Monday, September 5, 2011

Recent FDA Advisory Meeting on Implants

Updated 3/2017-- all links removed (except to my own posts) removed as many no longer active. 

It’s amazing what you will find sorting through more than 20 years of stuff.  This picture of 3 implants includes:  top -- an old McGhan double lumen (silicone gel implant surrounded by a saline implant); bottom left – Dow Corning textured silicone implant; and bottom right – Dow Corning smooth silicone implant.  Dow Corning has not made breast implants since approximately 1992.
Last week the FDA met to discuss and make recommendations on postmarketing issues related to silicone gel-filled breast implants.  As a condition of placing silicone implants back on the market in 2006, both Mentor and Allergan (McGhan) were suppose to enroll patients in 10-year-long follow up studies on side effects related to implants.  The aim was for 80,000 women.
I agree these studies are needed, but it is difficult to get women to return year after year.  This is evident in the data presented at the meeting:
After two years, about 60 percent of Allergan patients were still participating, but just 21 percent of Mentor patients were involved.
I, like Dr Rob Oliver (Plastic Surgery 101 Blog),  found the requirement of routine MRI screening at three years after getting implants and every two years following to look for silent ruptures to be unrealistic and unnecessary.  Insurance often did not cover this expense to the patient.  The FDA has now removed this requirement.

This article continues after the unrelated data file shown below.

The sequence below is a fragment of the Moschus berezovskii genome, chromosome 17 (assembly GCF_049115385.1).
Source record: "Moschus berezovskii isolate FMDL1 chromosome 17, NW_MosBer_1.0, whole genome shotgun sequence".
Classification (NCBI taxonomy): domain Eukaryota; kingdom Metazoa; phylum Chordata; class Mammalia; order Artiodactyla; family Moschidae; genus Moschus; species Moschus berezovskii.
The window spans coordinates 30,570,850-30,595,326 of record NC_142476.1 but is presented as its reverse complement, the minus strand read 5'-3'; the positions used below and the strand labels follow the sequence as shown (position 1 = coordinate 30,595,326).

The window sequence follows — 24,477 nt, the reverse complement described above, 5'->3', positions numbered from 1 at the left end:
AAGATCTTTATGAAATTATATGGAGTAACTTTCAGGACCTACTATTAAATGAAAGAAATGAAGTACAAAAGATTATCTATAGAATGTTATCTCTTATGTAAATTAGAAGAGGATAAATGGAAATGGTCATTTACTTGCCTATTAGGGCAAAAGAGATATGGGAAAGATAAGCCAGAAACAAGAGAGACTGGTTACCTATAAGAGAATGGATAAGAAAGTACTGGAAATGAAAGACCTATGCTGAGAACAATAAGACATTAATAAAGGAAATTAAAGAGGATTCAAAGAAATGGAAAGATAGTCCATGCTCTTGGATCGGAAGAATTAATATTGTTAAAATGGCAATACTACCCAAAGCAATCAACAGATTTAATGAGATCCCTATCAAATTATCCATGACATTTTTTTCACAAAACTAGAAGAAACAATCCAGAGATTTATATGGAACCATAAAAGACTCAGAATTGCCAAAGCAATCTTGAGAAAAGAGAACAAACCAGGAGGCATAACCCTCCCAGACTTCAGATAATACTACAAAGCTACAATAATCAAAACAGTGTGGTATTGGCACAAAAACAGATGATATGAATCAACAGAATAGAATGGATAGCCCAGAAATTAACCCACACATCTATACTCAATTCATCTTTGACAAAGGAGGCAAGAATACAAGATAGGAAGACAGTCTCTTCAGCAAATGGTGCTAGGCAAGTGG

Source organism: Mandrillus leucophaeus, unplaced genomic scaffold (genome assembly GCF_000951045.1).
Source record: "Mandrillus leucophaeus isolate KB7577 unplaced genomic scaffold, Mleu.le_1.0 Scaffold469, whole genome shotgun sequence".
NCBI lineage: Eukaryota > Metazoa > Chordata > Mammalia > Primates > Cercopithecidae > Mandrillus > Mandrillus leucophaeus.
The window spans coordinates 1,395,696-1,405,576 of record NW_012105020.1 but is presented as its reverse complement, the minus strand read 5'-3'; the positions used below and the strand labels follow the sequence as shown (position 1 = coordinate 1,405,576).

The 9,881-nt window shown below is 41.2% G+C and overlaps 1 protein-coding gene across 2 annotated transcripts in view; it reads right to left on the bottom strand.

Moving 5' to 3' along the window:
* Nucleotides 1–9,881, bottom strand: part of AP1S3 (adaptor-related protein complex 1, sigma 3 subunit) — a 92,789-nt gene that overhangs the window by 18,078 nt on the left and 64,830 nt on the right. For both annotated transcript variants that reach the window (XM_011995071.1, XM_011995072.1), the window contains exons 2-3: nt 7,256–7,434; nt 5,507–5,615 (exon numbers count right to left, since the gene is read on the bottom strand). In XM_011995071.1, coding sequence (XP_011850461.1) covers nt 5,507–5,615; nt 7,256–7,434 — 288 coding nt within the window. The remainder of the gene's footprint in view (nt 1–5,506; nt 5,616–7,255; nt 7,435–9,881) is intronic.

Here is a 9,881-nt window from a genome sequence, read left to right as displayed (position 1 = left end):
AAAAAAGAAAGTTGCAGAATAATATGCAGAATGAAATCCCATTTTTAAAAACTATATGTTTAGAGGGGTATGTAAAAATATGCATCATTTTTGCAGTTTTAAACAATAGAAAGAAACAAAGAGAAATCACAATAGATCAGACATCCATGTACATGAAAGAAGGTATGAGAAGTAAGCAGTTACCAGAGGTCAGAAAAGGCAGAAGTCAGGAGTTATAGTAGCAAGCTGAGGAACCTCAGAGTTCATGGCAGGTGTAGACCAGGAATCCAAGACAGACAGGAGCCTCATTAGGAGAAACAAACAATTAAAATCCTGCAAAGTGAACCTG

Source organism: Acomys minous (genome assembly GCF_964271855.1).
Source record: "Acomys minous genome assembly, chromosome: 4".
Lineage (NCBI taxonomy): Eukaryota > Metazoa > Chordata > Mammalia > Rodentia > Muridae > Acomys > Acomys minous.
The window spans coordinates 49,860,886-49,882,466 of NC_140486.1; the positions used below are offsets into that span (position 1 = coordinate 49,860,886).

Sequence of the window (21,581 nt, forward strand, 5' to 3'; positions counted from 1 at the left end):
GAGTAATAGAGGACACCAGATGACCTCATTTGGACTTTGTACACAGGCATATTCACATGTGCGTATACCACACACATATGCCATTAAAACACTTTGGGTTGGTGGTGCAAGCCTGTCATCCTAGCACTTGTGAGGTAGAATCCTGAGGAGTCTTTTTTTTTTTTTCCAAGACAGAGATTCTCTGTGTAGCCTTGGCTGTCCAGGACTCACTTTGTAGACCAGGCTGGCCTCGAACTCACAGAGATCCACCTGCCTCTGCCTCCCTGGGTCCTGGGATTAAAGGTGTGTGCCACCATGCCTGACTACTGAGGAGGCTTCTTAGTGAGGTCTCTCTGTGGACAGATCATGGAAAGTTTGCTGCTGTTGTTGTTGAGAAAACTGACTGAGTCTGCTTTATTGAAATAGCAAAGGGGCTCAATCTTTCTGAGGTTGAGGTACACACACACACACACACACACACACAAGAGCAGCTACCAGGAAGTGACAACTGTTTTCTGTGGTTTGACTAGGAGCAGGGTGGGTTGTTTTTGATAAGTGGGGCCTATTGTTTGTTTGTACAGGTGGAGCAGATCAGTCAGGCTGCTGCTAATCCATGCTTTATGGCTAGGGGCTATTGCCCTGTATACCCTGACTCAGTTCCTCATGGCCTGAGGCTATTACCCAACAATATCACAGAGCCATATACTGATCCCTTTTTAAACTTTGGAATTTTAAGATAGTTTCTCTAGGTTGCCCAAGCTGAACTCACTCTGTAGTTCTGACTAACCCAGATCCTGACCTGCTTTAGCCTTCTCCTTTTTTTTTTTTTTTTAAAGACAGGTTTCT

Several advisory panel members said the FDA's requirement that women have frequent MRIs to make sure the implants haven't ruptured is unrealistic and should be removed from the product label. Insurance usually doesn't pay for the scans, so most women don't get them done. But it's the only way to find out whether the implant has ruptured in the absence of symptoms.
The advisory panel did recommend the creation of a nationwide database to follow women who have had silicone-gel breast implants for at least a decade after they had the surgery.  I think it should be for 20 years.

Related posts:
Breast Implants -- Some History (March 3, 2008)

Breast Implant Safety to Be Focus of FDA Panel; Emily P. Walker, Washington Correspondent, MedPage Today; August 29, 2011
Breast Implant Follow-Up Far Short of FDA Goals; Emily P. Walker, Washington Correspondent, MedPage Today; August 30, 2011
FDA Panel Calls for Silicone Breast Implant Registry; Emily P. Walker, Washington Correspondent, MedPage Today; August 31, 2011
F.D.A. Affirms Safety of Breast Implants; Gardiner Harris, NY Times, August 31, 2011

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